Research conducted in Dr. Hemenover’s laboratory is focused in three areas: (1) stress and health, (2) affect-regulation, and (3) the nature of personality assessment.
Stress and Health
Dr. Hemenover has conducted a variety of studies examining the interaction among personality traits like neuroticism and stress appraisals, coping and health outcomes. Current work is emphasizing the role that traits and current mood states (e.g., anger) have in the stress appraisal process, and how emotional disclosure of past traumatic events impact positive and negative health outcomes.
Dr. Hemenover’s research in this area focuses primarily on individual differences in various aspects of mood repair. Several interrelated projects are exploring individual differences in the motivation to repair aversive affective states, the strategies employed to repair aversive affective states, the ability to repair aversive affective states, decay rates of positive and negative affective states. Related issues currently under examination include: Are specific moods (e.g, anger, sadness) associated with specific repair strategies? and Are specific repair strategies more effective for some moods and/or some individuals?
The Nature of Personality Assessment
Dr. Hemenover has collaborated with Professor Richard Dienstbier and Lisa Pytlik Zillig on a project examining measurement and conceptualization issues of Big-5 personality traits. This research team is interested in how different instruments measure these traits in terms of ways of thinking, feeling and behaving. Initial results reveal convergence among instruments, but remarkable differences between traits.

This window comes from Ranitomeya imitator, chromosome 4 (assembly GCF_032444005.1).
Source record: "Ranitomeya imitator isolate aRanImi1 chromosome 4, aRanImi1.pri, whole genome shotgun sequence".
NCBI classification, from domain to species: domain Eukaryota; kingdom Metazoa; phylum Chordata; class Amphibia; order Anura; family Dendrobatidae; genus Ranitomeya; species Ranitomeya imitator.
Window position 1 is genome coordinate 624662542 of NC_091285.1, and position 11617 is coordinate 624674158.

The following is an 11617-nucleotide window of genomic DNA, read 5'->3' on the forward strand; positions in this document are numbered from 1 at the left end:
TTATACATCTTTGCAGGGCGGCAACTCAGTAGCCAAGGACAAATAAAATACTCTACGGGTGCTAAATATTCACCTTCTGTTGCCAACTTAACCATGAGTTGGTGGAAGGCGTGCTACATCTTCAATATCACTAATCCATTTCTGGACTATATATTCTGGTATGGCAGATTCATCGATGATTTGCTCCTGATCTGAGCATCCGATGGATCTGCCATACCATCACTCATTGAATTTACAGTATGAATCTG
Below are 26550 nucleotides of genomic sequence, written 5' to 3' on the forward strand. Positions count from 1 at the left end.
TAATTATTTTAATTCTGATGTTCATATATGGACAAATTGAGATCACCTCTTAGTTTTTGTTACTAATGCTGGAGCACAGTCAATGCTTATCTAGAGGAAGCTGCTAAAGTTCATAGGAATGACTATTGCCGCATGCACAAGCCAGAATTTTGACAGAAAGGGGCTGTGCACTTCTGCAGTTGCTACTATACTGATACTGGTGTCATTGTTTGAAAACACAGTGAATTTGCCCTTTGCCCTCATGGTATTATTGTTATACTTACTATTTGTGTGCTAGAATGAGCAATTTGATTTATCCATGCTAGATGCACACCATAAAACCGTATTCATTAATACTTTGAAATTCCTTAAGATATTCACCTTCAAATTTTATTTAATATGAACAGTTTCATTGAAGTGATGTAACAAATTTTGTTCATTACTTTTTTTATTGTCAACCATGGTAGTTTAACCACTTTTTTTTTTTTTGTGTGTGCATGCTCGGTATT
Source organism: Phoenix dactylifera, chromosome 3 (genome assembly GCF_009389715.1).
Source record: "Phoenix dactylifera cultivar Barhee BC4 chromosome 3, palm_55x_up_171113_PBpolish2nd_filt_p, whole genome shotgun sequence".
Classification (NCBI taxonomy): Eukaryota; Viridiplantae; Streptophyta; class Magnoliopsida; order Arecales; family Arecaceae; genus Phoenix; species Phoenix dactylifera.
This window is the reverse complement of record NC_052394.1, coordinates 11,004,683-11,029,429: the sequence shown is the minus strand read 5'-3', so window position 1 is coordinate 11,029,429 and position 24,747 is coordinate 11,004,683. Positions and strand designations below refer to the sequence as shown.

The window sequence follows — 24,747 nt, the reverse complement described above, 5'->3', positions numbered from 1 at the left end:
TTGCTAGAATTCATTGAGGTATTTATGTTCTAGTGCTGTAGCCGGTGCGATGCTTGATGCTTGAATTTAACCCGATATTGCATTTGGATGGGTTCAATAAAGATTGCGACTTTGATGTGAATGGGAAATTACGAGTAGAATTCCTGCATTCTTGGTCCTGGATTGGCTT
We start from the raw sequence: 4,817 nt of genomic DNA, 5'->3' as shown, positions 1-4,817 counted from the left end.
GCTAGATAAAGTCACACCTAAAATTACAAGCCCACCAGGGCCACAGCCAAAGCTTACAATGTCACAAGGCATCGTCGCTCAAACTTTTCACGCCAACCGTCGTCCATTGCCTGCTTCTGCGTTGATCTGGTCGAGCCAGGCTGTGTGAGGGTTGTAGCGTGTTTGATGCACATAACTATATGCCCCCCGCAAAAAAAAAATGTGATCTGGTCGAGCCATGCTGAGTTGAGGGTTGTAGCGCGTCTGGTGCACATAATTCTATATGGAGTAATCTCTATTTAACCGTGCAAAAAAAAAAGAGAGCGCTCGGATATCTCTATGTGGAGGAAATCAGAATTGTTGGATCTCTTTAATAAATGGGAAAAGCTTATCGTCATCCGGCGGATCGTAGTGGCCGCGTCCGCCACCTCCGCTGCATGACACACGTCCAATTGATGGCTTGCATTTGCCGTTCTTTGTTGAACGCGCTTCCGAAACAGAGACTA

- Emotion, Mood, Affect
- Health Psychology
- Motivation, Goal Setting
- Neuroscience, Psychophysiology
- Personality, Individual Differences
- Dienstbier, R. A., Roesch, S. C., Mizumoto, A., Hemenover, S. H., Lott, R. C., & Carlo, G. (1998). The effects of weapons on judgments of guilt and sentencing recommendations for criminals. Basic and Applied Social Psychology, 20, 93-102.
- Hemenover, S. H. (2001). Self-reported processing bias and naturally occurring mood: Mediators between personality and stress appraisals. Personality and Social Psychology Bulletin, 27, 387-394.
- Hemenover, S. H., Caster, J. B., & Mizumoto, A. (1999). Combining the use of progressive writing techniques and popular movies in Introductory Psychology. Teaching of Psychology, 26, 196-198.
- Hemenover, S. H., & Dienstbier, R. A. (1998). Prediction of health patterns from general appraisal, attributions, coping, and trait anxiety. Motivation and Emotion, 22, 231-253.
- Hemenover, S. H., & Dienstbier, R. A. (1996). Prediction of stress appraisals from mastery, extraversion, neuroticism, and general appraisal tendencies. Motivation and Emotion, 20, 299-318.
- Hemenover, S. H., & Dienstbier, R. A. (1996). The effects of an appraisal manipulation: Affect, intrusive cognitions, and performance for two cognitive tasks. Motivation and Emotion, 20, 319-340.
- Pytlik Zillig, L. M., Hemenover, S. H., & Dienstbier, R. A. (2002). What Do We Assess When We Assess a "Big Five" Trait?: A Content Analysis of the Affective, Behavioral, and Cognitive (ABC) Processes Represented in Big Five Personality Inventories. Personality and Social Psychology Bulletin, 28, 847-858.
- Larsen, J. T., Hemenover, S. H., Norris, C. J., & Cacioppo, J. T. (in press). Turning adversity to advantage: On the virtues of the coactivation of positive and negative emotions. In L. Aspinwall & U. Staudinger (Eds.), A psychology of human strengths: Perspectives on an emerging field. Washington, DC: American Psychological Association.
- General Psychology
- Psychology of Personality
- Psychology of Sexuality
- Seminar in Personality
Scott H. Hemenover
Department of Psychology
Western Illinois University
One University Circle, Waggoner Hall 100
Macomb, Illinois 61455
- Phone: (309) 298-1357
- Fax: (309) 298-2179